5 Beautiful Backpack Camping Spots in Florida

By Alli Hill

5 Beautiful Backpack Camping Spots in Florida

Despite the countless beach resorts and upscale hotels in Florida, camping throughout the state is still a favorite among locals and travelers alike. Even better? You don’t need much equipment to have an epic camping experience here. There are a multitude of primitive camping opportunities that take you far away from the city noise, showing you nature’s most amazing, untouched landscapes. Go see for yourself at these five beautiful backpack camping spots in Florida, and experience the outdoors just like nature intended. 

1. Black Bear Wilderness Loop Trail

This new 7.1-mile loop is filled with a picturesque Florida you never knew existed. From dirt to boardwalks, you’ll wind your way through scenic wilderness chock full of wildlife, including cottonmouths and pygmy rattlers, and of course its namesake bears. There’s a modest, no-frills campsite along the trail enclosed in a palm hammock for an overnight stay. It’s a fairly moderate hike during dry weather, but backpacking ups the difficulty a bit. Make sure you don’t visit when the St. John’s River is flooded.

2. Buster Island Loop

A favorite among backpackers in Central Florida, this lovely 6.9-mile loop in Lake Kissimmee State Park takes you through live oak hammocks and prairie land. There’s a campsite situated about four miles in right under the giant live oaks, giving a pleasant backdrop to an already enjoyable experience. The campsite is complete with picnic tables and fire rings, but make sure you bring enough water to extinguish a fire as there is none available at the site.

3. Citrus Hiking Trail

Ideal for long-distance backpackers, this 43-mile trail is the second-longest backpacking trail in Florida. The trail itself is wrought with terrain changes, from sandy hills to sinkholes to rocky paths and raised tree roots. There are several campsites along the main outer loop, which is also broken into shorter loops if you prefer less than a four-day trip. There are designated campsites, but you can also camp in areas marked with white bands, as there aren’t many designated sites.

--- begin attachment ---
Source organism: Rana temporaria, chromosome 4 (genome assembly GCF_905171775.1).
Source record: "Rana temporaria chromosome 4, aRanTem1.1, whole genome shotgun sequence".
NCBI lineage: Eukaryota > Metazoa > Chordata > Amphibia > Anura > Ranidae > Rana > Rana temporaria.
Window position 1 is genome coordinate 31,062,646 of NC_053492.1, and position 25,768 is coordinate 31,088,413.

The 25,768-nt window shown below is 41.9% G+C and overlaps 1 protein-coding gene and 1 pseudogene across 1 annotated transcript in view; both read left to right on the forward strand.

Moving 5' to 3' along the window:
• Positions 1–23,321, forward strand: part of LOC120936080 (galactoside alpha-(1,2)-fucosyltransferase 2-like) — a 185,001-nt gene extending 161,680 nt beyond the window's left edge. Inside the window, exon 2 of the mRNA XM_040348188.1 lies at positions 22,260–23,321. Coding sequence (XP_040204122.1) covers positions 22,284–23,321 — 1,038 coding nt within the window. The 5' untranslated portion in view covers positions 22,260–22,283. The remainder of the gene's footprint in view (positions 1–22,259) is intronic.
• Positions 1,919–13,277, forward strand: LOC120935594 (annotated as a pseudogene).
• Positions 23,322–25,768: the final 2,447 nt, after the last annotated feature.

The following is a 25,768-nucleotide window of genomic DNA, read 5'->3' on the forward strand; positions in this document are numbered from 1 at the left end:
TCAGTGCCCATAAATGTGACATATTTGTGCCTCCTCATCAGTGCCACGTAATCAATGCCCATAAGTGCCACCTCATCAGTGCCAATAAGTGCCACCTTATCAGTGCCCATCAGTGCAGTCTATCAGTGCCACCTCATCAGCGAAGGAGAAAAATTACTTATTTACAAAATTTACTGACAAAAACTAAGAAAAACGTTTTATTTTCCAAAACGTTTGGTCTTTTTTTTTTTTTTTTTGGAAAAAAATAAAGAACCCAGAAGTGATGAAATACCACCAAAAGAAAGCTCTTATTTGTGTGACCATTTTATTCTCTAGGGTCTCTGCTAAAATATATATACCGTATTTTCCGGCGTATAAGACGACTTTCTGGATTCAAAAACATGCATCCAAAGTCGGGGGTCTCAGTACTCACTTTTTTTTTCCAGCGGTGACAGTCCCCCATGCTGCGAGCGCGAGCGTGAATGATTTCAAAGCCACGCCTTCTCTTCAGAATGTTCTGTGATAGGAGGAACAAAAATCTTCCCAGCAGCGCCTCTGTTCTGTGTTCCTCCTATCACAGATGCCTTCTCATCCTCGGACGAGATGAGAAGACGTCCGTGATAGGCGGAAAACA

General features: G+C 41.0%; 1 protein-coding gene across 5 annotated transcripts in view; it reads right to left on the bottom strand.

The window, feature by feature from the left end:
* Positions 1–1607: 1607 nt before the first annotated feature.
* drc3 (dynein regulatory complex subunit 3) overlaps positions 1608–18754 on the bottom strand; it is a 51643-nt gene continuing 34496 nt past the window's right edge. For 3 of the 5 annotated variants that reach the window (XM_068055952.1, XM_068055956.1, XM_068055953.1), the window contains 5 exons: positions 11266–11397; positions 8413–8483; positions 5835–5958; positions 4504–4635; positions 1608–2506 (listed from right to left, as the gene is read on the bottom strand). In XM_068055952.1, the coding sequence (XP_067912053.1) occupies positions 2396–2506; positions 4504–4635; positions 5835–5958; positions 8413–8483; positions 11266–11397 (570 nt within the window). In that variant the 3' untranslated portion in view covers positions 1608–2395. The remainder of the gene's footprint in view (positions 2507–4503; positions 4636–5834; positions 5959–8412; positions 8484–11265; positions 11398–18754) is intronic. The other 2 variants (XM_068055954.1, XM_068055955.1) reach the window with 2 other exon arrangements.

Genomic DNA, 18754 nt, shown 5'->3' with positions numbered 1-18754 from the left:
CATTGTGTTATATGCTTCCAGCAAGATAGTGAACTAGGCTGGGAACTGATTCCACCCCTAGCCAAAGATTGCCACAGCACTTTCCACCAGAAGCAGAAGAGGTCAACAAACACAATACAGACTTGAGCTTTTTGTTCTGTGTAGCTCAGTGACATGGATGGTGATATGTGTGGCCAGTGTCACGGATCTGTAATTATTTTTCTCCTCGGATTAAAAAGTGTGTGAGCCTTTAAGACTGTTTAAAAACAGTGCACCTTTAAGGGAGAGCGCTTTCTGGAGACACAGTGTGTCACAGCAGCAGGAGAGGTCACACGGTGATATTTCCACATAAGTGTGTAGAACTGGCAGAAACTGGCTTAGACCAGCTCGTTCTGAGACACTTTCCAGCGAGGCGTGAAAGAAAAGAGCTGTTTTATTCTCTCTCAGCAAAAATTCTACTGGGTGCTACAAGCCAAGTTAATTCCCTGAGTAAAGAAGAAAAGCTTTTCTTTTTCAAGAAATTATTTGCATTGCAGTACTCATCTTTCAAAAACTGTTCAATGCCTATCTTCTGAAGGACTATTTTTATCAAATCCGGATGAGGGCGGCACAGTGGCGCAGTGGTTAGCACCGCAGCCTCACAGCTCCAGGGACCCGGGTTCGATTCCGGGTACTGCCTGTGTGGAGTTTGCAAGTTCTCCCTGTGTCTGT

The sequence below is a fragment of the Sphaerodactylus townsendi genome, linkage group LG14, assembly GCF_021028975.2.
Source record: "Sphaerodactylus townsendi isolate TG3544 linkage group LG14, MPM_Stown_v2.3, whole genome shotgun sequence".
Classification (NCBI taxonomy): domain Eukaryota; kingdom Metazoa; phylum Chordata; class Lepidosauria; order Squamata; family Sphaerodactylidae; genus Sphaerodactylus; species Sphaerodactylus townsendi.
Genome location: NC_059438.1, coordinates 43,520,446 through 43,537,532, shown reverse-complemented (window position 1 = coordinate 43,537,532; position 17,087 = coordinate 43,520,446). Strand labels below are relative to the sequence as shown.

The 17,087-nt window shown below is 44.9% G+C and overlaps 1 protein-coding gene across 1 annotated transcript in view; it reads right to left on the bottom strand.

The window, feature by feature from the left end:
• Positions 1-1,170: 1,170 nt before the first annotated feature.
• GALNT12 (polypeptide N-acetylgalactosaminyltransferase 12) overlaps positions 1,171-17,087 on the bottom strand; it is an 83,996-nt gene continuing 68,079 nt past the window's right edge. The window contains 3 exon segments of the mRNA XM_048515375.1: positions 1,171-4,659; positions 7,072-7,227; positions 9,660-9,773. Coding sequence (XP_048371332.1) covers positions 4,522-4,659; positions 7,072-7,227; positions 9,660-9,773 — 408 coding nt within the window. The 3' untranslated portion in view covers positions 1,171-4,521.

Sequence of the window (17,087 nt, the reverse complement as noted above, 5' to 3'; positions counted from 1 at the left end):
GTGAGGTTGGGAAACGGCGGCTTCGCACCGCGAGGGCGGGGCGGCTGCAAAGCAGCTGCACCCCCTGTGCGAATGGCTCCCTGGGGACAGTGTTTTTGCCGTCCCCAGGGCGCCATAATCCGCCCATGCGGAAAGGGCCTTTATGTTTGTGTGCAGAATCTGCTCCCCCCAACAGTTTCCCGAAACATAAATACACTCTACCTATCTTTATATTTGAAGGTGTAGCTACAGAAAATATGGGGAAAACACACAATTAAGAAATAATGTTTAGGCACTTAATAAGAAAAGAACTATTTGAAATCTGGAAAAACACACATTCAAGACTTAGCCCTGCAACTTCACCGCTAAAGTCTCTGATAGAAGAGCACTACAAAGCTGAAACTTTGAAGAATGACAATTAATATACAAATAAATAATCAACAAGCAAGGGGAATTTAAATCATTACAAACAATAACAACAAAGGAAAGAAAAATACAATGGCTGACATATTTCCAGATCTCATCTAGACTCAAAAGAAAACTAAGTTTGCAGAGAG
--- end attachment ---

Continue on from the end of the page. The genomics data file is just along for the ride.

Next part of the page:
4. Florida Trail, Pat’s Island to Hidden Pond

This 8.4-mile section of the Florida Trail is also one of the most unique. You’ll arrive at Hidden Pond, an oasis in the middle of the Juniper Prairie Wilderness. Aside from this pond, the trail is mostly dry, so make sure you bring a hefty water supply. It’s at Hidden Pond where you’ll make camp. Coincidentally, it’s also one of the most beautiful spots along the entire Florida Trail. Throughout your trip, you’ll have a good chance of spotting white-tailed deer and other wildlife.

5. Hickory Hammock Trail

This 4.3-mile trail used to be part of the Florida Trail, but now exists as its own destination. Beautiful cabbage palms and hickory trees fill the area, along with a riverside campsite to make the trip even more appealing. Luckily, the trail is mostly a moderate trek, especially given the weight and bulk of your backpack. Camping along the trail is free, however, you will need to obtain a permit in advance. Throughout your journey, you’ll travel through wetlands and oak hammocks before you reach the campsite after 2.3 miles. If you want to travel further, there’s additional camping at the equestrian site at 4.3 miles from the trailhead. 

Subscribe for future Step Outside News!